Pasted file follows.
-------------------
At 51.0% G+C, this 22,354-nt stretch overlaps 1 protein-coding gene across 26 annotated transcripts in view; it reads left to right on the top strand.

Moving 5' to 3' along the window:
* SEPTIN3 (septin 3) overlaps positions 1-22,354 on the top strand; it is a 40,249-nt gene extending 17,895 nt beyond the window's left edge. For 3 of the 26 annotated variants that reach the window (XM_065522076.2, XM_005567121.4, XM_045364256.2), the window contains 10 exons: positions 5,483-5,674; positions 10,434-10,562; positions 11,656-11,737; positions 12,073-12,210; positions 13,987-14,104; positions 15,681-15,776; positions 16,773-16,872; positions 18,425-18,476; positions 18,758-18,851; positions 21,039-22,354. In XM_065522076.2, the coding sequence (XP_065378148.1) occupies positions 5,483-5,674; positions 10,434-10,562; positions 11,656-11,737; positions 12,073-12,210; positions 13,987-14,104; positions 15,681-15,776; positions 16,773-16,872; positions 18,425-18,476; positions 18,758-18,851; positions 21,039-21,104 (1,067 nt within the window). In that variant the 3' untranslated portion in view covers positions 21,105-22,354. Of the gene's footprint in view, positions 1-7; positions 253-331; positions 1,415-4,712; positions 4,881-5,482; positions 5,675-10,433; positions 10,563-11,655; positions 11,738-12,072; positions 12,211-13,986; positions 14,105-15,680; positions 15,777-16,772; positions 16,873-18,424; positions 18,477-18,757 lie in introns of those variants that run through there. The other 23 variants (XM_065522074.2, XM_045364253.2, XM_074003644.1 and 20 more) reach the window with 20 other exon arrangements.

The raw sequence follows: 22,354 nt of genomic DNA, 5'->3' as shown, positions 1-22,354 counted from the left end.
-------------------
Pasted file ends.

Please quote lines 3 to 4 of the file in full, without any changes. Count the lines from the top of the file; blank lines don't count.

* SEPTIN3 (septin 3) overlaps positions 1-22,354 on the top strand; it is a 40,249-nt gene extending 17,895 nt beyond the window's left edge. For 3 of the 26 annotated variants that reach the window (XM_065522076.2, XM_005567121.4, XM_045364256.2), the window contains 10 exons: positions 5,483-5,674; positions 10,434-10,562; positions 11,656-11,737; positions 12,073-12,210; positions 13,987-14,104; positions 15,681-15,776; positions 16,773-16,872; positions 18,425-18,476; positions 18,758-18,851; positions 21,039-22,354. In XM_065522076.2, the coding sequence (XP_065378148.1) occupies positions 5,483-5,674; positions 10,434-10,562; positions 11,656-11,737; positions 12,073-12,210; positions 13,987-14,104; positions 15,681-15,776; positions 16,773-16,872; positions 18,425-18,476; positions 18,758-18,851; positions 21,039-21,104 (1,067 nt within the window). In that variant the 3' untranslated portion in view covers positions 21,105-22,354. Of the gene's footprint in view, positions 1-7; positions 253-331; positions 1,415-4,712; positions 4,881-5,482; positions 5,675-10,433; positions 10,563-11,655; positions 11,738-12,072; positions 12,211-13,986; positions 14,105-15,680; positions 15,777-16,772; positions 16,873-18,424; positions 18,477-18,757 lie in introns of those variants that run through there. The other 23 variants (XM_065522074.2, XM_045364253.2, XM_074003644.1 and 20 more) reach the window with 20 other exon arrangements.

The raw sequence follows: 22,354 nt of genomic DNA, 5'->3' as shown, positions 1-22,354 counted from the left end.